Confederate flag memorial shirts stir tensions at Nixa High
May 12, 2013
NIXA — The student dress code at Nixa High School explicitly bans images of the Confederate battle flag.
“Clothing with racially inflammatory or verbally harassing material such as Confederate flags or swastikas shall not be worn,” the student handbook states.
Thursday night, a group of students walked into a school board meeting together, clad in black, the color of mourning. Their T-shirts bore Confederate flags across the chests with the slogan “heritage not hate,” in challenge of a policy enacted in the 1990s.
The students stood in defiance in the mourning of Colby Snider, who died May 1, 2012, of carbon monoxide poisoning. His friends had planned to wear the shirts to school on the anniversary of his death but were told the shirts violated the dress code. Some students wore the shirts anyway and were disciplined.
The Nixa Board of Education had extra chairs and sheriff’s deputies in its meeting room as residents of the school district addressed the board regarding the confederate flag ban. Colby’s mother, Jodie Snider, was the first to speak.
“This is not about hate crimes; it’s not about hate against anybody else. This is about — the shirts are about my son,” Snider said. “He really did love other people, and we do too. This was a part of his heritage, it was about Dukes of Hazzard-style stuff.”
Speech and debate teacher Jeremy Sullivan says the controversy with the shirts memorializing Snider shed light on a larger controversy of racial tensions at the school. Because the speech and debate team had an end-of-year party scheduled on the same night as the board of education meeting, Sullivan helped a pair of students record statements on video that the school board watched.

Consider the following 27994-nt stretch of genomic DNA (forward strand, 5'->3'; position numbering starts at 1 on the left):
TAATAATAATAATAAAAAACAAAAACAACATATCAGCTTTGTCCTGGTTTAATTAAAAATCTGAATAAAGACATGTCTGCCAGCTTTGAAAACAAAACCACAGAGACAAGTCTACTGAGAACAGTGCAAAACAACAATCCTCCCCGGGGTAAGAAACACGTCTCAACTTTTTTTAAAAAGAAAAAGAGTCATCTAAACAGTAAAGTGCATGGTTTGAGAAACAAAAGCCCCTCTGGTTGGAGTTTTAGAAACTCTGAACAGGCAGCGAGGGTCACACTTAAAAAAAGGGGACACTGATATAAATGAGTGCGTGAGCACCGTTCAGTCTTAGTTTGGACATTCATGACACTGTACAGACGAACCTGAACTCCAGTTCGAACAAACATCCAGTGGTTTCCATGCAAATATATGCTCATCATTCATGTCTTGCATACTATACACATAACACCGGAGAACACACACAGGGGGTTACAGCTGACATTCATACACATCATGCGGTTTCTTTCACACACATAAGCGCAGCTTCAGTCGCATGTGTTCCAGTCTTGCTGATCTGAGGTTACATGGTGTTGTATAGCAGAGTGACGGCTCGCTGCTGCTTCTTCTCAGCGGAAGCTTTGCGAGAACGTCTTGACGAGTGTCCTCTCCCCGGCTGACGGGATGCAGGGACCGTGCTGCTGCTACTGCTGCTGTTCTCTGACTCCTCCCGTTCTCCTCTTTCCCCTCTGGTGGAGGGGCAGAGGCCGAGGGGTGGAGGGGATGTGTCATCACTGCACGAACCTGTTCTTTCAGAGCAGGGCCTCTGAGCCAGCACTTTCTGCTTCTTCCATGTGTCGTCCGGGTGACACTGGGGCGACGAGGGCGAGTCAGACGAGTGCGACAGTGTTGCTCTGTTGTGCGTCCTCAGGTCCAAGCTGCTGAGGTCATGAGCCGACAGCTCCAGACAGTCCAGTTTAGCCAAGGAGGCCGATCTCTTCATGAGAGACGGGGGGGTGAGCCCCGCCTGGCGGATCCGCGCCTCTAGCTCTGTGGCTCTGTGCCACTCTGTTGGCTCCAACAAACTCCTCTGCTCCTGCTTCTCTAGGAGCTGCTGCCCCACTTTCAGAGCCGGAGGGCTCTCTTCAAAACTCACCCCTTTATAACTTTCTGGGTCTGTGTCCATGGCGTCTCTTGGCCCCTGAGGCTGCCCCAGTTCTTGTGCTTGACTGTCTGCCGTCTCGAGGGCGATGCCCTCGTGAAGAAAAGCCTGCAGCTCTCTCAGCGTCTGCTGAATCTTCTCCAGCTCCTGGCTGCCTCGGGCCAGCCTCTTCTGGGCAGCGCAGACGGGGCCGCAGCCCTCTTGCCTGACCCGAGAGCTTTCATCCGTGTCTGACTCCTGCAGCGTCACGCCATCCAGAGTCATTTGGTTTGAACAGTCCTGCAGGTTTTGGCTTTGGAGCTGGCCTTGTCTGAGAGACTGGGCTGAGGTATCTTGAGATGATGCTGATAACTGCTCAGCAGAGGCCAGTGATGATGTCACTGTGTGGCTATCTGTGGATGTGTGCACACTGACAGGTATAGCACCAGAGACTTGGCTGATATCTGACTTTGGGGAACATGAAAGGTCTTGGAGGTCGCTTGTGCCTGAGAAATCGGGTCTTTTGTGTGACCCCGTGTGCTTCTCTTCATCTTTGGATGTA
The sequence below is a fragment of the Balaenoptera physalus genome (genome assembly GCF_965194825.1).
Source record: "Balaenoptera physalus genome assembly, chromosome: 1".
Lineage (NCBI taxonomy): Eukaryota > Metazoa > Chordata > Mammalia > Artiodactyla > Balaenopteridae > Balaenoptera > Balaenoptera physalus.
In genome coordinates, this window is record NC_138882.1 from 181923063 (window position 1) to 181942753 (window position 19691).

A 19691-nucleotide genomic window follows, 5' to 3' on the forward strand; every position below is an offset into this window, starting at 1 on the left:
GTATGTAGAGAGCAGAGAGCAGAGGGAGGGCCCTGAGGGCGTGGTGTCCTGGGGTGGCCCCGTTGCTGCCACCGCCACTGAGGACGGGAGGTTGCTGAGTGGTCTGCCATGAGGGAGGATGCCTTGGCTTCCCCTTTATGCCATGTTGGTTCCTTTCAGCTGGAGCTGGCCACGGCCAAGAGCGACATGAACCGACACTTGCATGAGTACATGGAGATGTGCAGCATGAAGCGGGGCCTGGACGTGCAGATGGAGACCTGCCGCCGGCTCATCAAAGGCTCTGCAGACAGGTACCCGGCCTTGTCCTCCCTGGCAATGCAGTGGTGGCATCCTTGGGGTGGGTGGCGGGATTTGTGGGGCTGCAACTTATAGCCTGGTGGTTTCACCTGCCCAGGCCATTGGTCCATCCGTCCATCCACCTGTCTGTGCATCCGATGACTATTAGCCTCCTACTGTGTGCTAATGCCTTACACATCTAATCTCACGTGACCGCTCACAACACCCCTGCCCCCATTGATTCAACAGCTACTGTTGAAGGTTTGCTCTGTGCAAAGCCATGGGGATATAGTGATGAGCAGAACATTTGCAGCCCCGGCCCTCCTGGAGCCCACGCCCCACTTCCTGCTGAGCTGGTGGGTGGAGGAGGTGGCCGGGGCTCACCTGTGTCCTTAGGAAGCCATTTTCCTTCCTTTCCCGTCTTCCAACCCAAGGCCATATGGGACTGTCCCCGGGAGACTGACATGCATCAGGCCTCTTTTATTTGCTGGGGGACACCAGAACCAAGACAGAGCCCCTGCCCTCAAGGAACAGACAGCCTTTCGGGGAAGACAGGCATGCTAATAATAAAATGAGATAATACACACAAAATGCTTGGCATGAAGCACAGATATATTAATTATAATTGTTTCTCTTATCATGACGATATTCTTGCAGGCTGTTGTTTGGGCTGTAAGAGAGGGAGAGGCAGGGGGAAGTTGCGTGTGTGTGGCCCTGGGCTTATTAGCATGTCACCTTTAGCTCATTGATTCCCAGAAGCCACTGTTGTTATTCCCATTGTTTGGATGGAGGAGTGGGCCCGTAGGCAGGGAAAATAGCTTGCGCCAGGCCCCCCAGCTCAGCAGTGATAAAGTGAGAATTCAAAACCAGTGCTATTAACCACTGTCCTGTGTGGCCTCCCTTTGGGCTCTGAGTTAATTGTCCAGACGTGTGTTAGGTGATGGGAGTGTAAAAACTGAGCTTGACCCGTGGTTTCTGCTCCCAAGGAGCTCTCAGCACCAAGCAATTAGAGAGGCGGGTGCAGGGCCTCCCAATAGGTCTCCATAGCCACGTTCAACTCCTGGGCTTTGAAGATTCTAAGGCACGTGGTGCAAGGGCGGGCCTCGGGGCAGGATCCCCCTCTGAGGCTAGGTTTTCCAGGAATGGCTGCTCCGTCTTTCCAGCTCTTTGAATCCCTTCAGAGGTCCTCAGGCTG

“My soul aches for what these two young people have had to endure,” Sullivan said.
Jacob Baird says he has been harassed in both junior high and high school.
“For the three years I have lived in Nixa, I have always been bullied for being black, something I can’t even control,” Baird said. “It hurt knowing every day when I woke up I had to go to school being called (racial slurs).”
Awreon Riley, who identified herself as “a mixed-race kid at a Confederate flag school,” said Colby Snider’s friends could have honored his memory in a way that didn’t conjure negative feelings from other kids.
“All I see now are Confederate flags. People say it’s to honor a loved one who has passed and the symbol is for them, but that’s not right. Honor someone in other ways, ways that don’t tear others down,” Riley said.
Sullivan encouraged the Nixa Board of Education not to change the high school policy that bans confederate flags from being displayed on clothing.
“It is imperative that our district continue to do everything within its power to provide a safe and secure learning environment for all students regardless of color,” Sullivan said.
Snider wanted Colby’s friends to be allowed to wear the T-shirts with the Confederate flag for a day.
She told the board that the flag does not represent racism and hate to the group of students who wanted to wear it.
“This culture is changing, it’s not the same as it was 20 years ago,” Snider said. “There’s hate crimes everywhere, and we need to stop that by education.”
Education begins with the faculty at Nixa Junior High and Nixa High School. Superintendent Stephen Kleinsmith says diversity training for teachers will be a continuous process across the district.
“We mean business. It’s crucial that every day when parents send their loved ones to school they are doing so to where there is physical, emotional, mental security and safety, and caring learning environments for them to do what the public pays for, and that is to educate nearly 6,000 students,” Kleinsmith said.
The school board opted to maintain the ban on Confederate flags at Nixa High School. The group of students clad in black stood together and left the meeting room in silence.
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